By: Ryan Ellis
Over the weekend, a video made the rounds of “Democratic socialist” congressional candidate Alexandria Ocasio-Cortez appearing on “The Daily Show” with Trevor Noah. In the interview, Noah asked Ocasio-Cortez how she planned to pay for her big government agenda, most notably so-called “Medicare for all,” aka socialized medicine.
Her answer was a fourfold plan that at least has the virtue of being somewhat intellectually honest: raising the corporate tax rate, putting in a “Buffett tax” on millionaires, a carbon tax, and a massive defense spending cut.
Each of these is deserving of its own analysis, but it’s important to note that even this large tax increase and defense spending cut plan wouldn’t be enough to pay for what she’s proposing. According to the Mercatus Center, “Medicare for all” would add nearly $33 trillion to federal spending over the first decade. Even a doubling of all personal and corporate income tax revenues from today’s levels would be insufficient to pay for that, much less the comparatively modest agenda proposed by Ocasio-Cortez. Nonetheless, let’s look at what she is laying out.
Start with a carbon tax. This is the favorite source of new revenues these days on the Left, as it pinches incense to the dual deities of big government and environmental woke-ness. Even a few fellow travelers on the Right (a very few) have been tempted by its siren call. But a carbon tax would have a destructive impact on our economy.
The carbon tax proposed last week by Rep. Carlos Curbelo, R-Fla., would, by its own accompanying report’s admission, shrink the economy and kill jobs. It would enlarge federal tax coffers by a net $800 billion in the first decade alone. And that’s without getting into the harmful policies a carbon tax aids, such as energy regulation, labor union political empowerment, and deep-state make-work jobs.
The next interesting Ocasio-Cortez tax hike plank is to impose a so-called “Buffett tax” on millionaires. The idea here is that people of high earnings should pay some minimum amount of their income every year in federal income tax (Ocasio-Cortez floats a 15 percent level). What this fails to account for is that the new tax reform law, which Ocasio-Cortez would like to see repealed, actually increased the portion of federal taxes paid by millionaires even as average effective tax rates declined for everyone. According to Congress’ nonpartisan Joint Committee on Taxation, the total share of federal taxes paid by millionaire taxpayers rose from 19.3 percent to 19.8 percent of all federal tax revenues thanks to the tax law. This is thanks in large part to the new cap on state and local tax deductions, which mostly pinches wealthier taxpayers, a cap Ocasio-Cortez paradoxically wants to see lifted.
This so-called “Buffett rule” is based on a political fiction. According to the IRS, the top 1 percent of taxpayers have an average income tax rate (that is, income tax divided by income) of about 27 percent, despite only earning 13 percent of the country’s income. As a side note, this same top 1 percent pays 38 percent of all federal income taxes. Ocasio-Cortez is advancing a solution in search of a problem.
Finally, Ocasio-Cortez proposes raising the corporate income tax rate from 21 percent to 28 percent, noting that this is still lower than the 35 percent pre-tax reform rate. Well, the pre-tax reform rate was the highest corporate income tax rate in the developed world, so it’s good she doesn’t want to go back to that. But a 28 percent rate (plus state corporate taxes, which must be accounted for in international comparisons) would leave us uncompetitive with our major trading partners. According to the OECD, we would have a higher rate than Canada, Mexico, Japan, China, the United Kingdom, and Germany — virtually our entire trading partner lineup. The only trading partner we’d beat on rates is socialist France. All of the competitive advantages around the world we gained in tax reform would be lost. Once again, we’d have the ugly sight of U.S. companies contemplating “corporate inversions” and other tax strategies to get out from under anti-competitive U.S. corporate rates.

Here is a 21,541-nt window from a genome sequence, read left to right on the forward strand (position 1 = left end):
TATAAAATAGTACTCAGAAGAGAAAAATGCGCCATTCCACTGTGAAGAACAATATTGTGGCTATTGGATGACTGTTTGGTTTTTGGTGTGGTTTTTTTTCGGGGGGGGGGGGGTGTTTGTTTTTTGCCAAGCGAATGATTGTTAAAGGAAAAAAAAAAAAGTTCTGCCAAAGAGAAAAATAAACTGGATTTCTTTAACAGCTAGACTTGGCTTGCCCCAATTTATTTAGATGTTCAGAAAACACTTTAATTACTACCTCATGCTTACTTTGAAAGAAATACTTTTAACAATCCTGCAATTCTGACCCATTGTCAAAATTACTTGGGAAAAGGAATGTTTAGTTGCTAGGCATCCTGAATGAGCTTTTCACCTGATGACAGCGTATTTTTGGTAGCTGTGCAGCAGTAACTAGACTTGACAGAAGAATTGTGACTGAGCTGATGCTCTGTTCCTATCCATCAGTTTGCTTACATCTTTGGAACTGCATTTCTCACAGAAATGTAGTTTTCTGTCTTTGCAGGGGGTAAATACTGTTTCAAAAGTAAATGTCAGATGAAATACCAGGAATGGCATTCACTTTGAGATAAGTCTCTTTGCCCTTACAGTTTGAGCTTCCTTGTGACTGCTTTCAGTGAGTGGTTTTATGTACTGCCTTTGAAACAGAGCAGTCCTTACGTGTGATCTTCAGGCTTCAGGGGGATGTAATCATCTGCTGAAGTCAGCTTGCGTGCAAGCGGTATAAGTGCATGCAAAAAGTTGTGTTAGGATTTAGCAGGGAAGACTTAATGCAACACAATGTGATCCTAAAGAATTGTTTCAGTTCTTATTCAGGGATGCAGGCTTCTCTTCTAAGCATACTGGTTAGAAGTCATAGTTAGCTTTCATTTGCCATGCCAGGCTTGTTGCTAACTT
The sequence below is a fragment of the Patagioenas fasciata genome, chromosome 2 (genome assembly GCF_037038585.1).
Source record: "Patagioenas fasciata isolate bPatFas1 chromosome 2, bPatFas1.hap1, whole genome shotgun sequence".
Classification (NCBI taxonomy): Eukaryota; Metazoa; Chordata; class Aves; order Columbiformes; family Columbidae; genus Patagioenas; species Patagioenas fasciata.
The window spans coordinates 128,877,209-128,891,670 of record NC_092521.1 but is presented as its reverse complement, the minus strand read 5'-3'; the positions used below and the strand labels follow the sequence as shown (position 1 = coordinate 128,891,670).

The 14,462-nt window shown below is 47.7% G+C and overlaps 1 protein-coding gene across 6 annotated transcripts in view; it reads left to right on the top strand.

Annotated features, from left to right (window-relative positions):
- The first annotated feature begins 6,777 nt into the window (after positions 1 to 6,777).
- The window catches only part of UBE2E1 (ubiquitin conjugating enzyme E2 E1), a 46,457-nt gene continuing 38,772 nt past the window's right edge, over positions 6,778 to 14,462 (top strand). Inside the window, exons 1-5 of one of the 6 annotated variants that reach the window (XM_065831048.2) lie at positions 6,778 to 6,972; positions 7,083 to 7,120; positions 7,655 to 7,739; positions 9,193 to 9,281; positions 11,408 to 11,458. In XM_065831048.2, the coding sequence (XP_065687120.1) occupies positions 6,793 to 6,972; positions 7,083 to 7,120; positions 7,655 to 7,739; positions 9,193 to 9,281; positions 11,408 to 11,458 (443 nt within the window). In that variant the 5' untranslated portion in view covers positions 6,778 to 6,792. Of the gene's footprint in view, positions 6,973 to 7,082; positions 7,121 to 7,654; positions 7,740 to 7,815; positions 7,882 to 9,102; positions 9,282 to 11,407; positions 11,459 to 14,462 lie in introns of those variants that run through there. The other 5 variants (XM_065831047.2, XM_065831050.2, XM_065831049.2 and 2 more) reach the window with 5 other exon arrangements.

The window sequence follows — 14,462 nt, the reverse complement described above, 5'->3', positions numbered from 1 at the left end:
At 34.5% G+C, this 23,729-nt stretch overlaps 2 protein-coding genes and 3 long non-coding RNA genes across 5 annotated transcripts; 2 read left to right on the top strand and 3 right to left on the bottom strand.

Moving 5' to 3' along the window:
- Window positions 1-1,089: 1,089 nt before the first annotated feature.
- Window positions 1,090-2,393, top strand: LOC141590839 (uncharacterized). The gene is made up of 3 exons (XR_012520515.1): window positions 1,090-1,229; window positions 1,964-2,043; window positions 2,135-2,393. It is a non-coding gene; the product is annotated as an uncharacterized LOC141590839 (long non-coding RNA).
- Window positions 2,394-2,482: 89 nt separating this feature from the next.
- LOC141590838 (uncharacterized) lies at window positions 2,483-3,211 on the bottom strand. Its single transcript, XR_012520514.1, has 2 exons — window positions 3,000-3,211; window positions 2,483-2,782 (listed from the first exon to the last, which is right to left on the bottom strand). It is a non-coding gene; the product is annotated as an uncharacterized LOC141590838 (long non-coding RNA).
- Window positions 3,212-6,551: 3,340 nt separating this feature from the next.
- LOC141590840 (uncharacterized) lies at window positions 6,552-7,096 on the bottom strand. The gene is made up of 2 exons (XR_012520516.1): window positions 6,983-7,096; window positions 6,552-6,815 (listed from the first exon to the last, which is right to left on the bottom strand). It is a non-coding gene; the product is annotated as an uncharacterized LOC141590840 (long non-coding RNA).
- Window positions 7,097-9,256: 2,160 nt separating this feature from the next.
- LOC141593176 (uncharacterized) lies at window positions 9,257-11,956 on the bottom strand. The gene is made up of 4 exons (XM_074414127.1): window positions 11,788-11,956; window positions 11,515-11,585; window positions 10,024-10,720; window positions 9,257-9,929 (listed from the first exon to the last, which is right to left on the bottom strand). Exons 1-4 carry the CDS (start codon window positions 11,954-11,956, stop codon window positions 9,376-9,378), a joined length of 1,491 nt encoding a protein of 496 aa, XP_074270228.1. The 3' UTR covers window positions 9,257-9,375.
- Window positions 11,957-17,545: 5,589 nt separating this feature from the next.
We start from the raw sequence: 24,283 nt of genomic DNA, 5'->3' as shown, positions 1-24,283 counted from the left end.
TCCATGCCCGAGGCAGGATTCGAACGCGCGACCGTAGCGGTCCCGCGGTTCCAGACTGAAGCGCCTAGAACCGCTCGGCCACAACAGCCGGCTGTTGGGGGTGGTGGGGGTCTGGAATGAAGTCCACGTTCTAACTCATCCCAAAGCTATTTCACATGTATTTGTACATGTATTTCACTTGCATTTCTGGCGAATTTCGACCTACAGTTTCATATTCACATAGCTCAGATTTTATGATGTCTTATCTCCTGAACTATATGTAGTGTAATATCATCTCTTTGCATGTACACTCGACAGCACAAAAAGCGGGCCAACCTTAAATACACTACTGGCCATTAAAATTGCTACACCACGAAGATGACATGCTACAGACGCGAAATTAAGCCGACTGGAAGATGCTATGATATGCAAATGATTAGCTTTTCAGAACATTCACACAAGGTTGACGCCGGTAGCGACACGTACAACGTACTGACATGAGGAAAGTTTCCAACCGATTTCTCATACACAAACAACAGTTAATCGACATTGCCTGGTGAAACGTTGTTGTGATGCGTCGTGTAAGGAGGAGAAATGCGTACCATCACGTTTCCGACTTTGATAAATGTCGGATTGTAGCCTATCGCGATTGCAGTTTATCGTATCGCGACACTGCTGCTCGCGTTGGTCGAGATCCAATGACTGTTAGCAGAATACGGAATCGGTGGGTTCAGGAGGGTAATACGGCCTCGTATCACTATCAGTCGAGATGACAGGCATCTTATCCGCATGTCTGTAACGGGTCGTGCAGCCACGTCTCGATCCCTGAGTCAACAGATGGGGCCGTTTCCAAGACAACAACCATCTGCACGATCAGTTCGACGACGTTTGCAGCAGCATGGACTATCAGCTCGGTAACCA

Tax reform thankfully put those days behind us. Because of our new 21 percent corporate income tax rate, we have a lower tax rate than all of our trading partners except the United Kingdom. We beat out those other countries and we’re in a position to swipe their jobs and capital, not the other way around. Raising the corporate tax rate would be the end of all that.
The final “pay for” Ocasio-Cortez advances is a big cut in defense spending. How does that look today? According to the Congressional Budget Office, budget authority for defense in 2018 is $700 billion, or about 3.5 percent of our economic output. The lowest defense spending has gotten in living memory (in the period after the Cold War and before the War on Terrorism) was 3 percent of GDP. Surely, Ocasio-Cortez is not contemplating a defense budget based on this? Yet it begs the question how low she wants to go, and what will our country’s ability to engage in anti-terrorist activities look like. Many budget conservatives are rightly concerned at the blank check mentality Republicans tend to have with defense spending, but even those of us who fall into that camp know we have to spend something in an age of terrorist attacks from the militant Islamic world.
At most, these three big tax increases and one big spending cut would pay for about one-tenth of the cost of Ocasio-Cortez’s “Medicare for all” socialized medicine scheme. She either knows this and is hiding the ball on her true tax hike/hollow military intentions, or she doesn’t know this and needs to be mugged by reality.
Read more here.